sudo apt-get install compiz
sudo apt-get --purge autoremove compiz libdecoration0
Then you can give it another ./go to see if the above helps install Compiz Reloaded correctly.
I found that backporting Compiz might interfere with the dock applet installable from [https://launchpad.net/~webupd8team/+archive/ubuntu/mate]this PPA.[/url] If you rely on it for your workflow, do not attempt this quite yet. I am still investigating the issue as best I can.
ccsm, or the compizconfig-settings-manager for short allows for modifying how Compiz functions through a GUI. Since there may still be some people new to compiz, here are some plugins that may be of interest;
Extra WM Actions
Because Emerald now supports a "Super maximize" toggle which removes window decoration, you need to enable this plugin and set the shortcut for toggling fullscreen to disable "Super maximize" mode.
Window Decoration + Place WIndows + Window Rules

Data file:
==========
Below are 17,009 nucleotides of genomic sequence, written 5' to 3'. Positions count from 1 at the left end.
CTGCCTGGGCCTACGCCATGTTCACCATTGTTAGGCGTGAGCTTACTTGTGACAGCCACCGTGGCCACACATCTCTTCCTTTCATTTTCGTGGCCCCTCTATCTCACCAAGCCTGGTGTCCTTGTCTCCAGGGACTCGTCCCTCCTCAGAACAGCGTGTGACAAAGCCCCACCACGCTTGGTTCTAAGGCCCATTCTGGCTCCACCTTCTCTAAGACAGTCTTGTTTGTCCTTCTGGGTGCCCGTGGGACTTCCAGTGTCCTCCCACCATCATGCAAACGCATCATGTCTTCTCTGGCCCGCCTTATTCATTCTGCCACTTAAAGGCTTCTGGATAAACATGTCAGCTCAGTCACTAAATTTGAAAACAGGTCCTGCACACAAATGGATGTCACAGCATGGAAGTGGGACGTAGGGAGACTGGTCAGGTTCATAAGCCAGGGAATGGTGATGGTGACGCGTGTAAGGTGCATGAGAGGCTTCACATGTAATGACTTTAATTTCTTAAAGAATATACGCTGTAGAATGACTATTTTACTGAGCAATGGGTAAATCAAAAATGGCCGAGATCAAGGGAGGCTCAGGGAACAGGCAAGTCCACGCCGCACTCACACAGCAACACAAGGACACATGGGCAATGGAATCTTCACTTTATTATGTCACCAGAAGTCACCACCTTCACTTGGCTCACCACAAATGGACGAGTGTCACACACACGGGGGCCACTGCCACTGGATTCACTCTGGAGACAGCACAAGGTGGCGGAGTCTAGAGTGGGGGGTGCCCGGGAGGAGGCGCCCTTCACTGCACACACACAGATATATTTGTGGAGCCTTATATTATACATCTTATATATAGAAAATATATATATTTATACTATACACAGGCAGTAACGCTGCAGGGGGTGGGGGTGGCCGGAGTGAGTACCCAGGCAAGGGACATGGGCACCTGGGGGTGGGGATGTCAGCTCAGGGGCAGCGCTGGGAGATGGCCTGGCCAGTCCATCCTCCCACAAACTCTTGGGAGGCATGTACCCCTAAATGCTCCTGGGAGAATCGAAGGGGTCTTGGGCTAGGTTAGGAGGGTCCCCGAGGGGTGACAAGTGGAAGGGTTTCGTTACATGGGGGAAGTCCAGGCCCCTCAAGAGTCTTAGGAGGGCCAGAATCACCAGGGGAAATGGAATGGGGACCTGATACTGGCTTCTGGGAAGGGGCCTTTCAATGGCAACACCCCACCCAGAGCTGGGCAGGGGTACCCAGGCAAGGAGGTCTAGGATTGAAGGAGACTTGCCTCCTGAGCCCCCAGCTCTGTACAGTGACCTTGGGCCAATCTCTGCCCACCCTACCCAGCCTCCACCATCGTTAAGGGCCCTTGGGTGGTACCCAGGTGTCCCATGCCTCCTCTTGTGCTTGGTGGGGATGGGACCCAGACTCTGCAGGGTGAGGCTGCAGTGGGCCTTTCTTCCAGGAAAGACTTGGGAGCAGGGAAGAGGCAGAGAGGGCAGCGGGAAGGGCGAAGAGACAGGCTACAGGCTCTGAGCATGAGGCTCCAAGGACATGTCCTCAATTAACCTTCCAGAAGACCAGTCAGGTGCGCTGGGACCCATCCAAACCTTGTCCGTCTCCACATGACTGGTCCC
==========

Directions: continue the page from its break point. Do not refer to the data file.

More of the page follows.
Specify either of the following in Window Decoration as commands;
Requires emerald-theme-manager to modify the titlebar
Can be used with Marco, if one desires, though it may require adding emerald --replace in mate-session-properties
Previously exclusive to the Beryl window manager until Beryl merged with Compiz to make Compiz Fusion; Themes from Beryl-oriented websites during its one year of independence should still function with it.
Allows for mate-appearance-properties to modify the titlebar
Most often associated with the Metacity window manager, back when vanilla Ubuntu still used GTK2, but will also work for Marco.